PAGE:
A submachine State implies a macro-like insertion of the specification of the corresponding submachine StateMachine. It is, therefore, semantically equivalent to a composite State. The Regions of the submachine StateMachine are the Regions of the composite State.
I'm trying to "live at the REPL" more. One common debugging issue is how to quickly evaluate forms within functions or let bindings, where the symbols are not defined. ProtoREPL has a whole feature around this, and it looks like Cider does too.... (We use Cursive as we've come from a Java shop and deal with lots of Java code still.) Is this something people use a lot? Is there a repl independent approach to this?
@apbleonard You should be able to do this in Cursive - if there’s something missing (or if you have a link to some doc about ProtoREPL’s approach to this) I’d be very interested to see it.
You can select any form and that will be sent, or there’s the “Send form before caret” action. Cursive doesn’t do anything clever with missing symbols though, is that what you’re referring to?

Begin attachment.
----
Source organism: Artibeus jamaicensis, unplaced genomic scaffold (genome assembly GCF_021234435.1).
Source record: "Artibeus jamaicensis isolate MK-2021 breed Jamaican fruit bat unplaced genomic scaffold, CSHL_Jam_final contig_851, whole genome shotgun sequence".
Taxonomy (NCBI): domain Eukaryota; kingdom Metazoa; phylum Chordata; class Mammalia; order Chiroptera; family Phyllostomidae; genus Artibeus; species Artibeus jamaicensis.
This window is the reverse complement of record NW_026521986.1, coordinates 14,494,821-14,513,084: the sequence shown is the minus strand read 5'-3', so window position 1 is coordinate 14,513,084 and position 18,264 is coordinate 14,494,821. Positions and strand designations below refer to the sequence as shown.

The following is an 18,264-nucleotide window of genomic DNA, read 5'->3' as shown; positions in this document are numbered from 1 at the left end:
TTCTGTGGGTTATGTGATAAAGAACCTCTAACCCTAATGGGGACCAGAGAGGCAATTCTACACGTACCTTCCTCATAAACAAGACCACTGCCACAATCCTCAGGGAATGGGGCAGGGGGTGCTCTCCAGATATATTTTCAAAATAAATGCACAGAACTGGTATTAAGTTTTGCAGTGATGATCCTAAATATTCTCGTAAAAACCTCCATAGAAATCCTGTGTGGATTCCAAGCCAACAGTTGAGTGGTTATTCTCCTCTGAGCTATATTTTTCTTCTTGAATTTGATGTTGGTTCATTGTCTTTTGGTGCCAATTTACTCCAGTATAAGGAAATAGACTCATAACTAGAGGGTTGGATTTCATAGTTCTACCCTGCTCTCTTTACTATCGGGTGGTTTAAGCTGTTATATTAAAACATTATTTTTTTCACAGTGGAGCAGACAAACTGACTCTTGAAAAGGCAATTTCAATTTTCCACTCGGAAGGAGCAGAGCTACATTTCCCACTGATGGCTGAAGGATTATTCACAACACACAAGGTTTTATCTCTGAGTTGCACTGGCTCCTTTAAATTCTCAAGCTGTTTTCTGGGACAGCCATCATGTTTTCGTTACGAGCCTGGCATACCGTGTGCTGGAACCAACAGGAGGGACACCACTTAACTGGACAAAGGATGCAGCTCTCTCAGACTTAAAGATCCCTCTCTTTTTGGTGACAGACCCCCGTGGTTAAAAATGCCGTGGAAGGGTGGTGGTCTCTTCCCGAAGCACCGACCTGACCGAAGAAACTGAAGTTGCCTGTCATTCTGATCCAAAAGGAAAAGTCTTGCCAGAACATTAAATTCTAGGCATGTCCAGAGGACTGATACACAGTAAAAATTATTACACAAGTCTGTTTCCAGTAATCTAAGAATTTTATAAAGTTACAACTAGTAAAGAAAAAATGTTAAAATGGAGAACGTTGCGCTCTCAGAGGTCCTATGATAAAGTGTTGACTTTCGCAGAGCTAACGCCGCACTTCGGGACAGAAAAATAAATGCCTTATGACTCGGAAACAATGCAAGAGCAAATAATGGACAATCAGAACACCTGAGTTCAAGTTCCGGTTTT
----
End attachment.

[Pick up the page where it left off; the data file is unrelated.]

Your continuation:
Sorry I meant to quote this discussion https://github.com/clojure-emacs/cider/issues/1809
@apbleonard So that’s sort of what I had in mind. If you send a form for evaluation, I can check if any of its bindings are not defined in that form. I had envisioned a popup dialog when you evaluate the form which would allow you to enter a value for each one. Does that sound like what you had in mind?
I think this is related to tracing though. In protorepl (sorry to mention the competition!) you stick a (save) form in your code and it can remember values flowing through code as a test runs say, and then you can def these values so you can evaluate forms and debug as you go.
No problem at all, ProtoREPL is awesome, it’s by far my second favourite Clojure environment 🙂
Ok, I see - I think that should be possible. One issue with that is that IntelliJ’s ability to paint things over the editor isn’t as slick as Atom’s yet.
Hi, how to do optimistic locking in
java.jdbc, write a sql that update by id and version field?
@cfleming I think tools like this would really help the team debug efficiently. Experienced Java developers used to debuggers balk at the debugging approaches we resort to - still generally sprinkling printlns in the code. We know evaluating forms in the REPL is the way, but it feels like it's hard work to be efficient. Not sure if Sayid's approach to tracing, where every function call's arguments is saved is too "omniscient" or could be drawn upon? https://github.com/jasongilman/proto-repl-sayid